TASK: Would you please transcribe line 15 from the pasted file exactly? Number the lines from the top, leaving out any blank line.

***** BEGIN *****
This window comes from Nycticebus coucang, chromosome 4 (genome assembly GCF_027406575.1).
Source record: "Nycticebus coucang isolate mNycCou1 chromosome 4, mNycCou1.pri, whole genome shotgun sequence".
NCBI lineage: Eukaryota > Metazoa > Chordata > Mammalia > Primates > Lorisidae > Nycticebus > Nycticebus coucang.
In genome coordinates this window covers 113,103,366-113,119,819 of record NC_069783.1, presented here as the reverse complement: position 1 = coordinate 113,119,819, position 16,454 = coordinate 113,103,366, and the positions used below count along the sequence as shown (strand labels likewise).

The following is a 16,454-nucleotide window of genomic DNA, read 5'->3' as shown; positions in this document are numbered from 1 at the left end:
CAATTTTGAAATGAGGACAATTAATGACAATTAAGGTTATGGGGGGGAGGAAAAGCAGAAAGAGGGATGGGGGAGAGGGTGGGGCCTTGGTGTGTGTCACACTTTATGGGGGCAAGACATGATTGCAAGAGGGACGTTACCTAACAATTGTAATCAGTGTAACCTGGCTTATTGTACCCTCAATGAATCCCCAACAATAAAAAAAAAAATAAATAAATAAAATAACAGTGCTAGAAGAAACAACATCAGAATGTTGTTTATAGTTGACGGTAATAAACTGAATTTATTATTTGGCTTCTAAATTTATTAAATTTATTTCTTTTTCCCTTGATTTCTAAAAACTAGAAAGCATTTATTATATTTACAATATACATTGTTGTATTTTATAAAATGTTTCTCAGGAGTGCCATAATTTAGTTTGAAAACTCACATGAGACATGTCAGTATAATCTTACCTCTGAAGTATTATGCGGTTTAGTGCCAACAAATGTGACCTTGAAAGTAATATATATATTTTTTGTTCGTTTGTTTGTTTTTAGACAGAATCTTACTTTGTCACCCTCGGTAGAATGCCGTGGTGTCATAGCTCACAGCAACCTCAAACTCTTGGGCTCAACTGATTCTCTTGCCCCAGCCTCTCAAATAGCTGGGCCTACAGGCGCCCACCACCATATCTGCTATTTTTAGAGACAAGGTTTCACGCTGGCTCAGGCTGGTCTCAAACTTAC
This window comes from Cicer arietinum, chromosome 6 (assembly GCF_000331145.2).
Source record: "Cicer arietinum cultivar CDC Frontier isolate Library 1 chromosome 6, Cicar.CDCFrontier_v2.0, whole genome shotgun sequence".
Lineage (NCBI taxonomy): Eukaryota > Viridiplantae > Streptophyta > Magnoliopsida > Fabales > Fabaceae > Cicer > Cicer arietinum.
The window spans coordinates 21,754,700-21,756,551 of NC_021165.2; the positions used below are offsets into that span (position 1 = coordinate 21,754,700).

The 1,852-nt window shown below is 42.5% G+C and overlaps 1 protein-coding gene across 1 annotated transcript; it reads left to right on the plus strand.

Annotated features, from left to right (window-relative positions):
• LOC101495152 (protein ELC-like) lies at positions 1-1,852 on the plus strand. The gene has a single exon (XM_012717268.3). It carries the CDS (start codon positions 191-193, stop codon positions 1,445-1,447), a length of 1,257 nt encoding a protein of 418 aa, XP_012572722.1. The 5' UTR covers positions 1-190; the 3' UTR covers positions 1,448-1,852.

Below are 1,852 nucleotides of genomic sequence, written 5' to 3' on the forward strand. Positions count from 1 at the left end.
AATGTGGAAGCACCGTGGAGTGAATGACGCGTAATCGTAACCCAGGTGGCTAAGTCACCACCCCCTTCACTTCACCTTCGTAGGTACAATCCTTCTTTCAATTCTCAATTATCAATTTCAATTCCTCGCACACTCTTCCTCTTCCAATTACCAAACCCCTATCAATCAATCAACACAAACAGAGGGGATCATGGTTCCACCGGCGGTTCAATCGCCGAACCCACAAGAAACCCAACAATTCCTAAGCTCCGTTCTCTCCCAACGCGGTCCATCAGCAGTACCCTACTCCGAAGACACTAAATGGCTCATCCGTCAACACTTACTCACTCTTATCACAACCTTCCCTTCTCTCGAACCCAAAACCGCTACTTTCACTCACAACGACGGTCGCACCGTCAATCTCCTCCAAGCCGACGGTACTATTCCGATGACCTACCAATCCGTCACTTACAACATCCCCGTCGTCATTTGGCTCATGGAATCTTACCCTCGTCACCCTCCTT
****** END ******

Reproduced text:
AATGTGGAAGCACCGTGGAGTGAATGACGCGTAATCGTAACCCAGGTGGCTAAGTCACCACCCCCTTCACTTCACCTTCGTAGGTACAATCCTTCTTTCAATTCTCAATTATCAATTTCAATTCCTCGCACACTCTTCCTCTTCCAATTACCAAACCCCTATCAATCAATCAACACAAACAGAGGGGATCATGGTTCCACCGGCGGTTCAATCGCCGAACCCACAAGAAACCCAACAATTCCTAAGCTCCGTTCTCTCCCAACGCGGTCCATCAGCAGTACCCTACTCCGAAGACACTAAATGGCTCATCCGTCAACACTTACTCACTCTTATCACAACCTTCCCTTCTCTCGAACCCAAAACCGCTACTTTCACTCACAACGACGGTCGCACCGTCAATCTCCTCCAAGCCGACGGTACTATTCCGATGACCTACCAATCCGTCACTTACAACATCCCCGTCGTCATTTGGCTCATGGAATCTTACCCTCGTCACCCTCCTT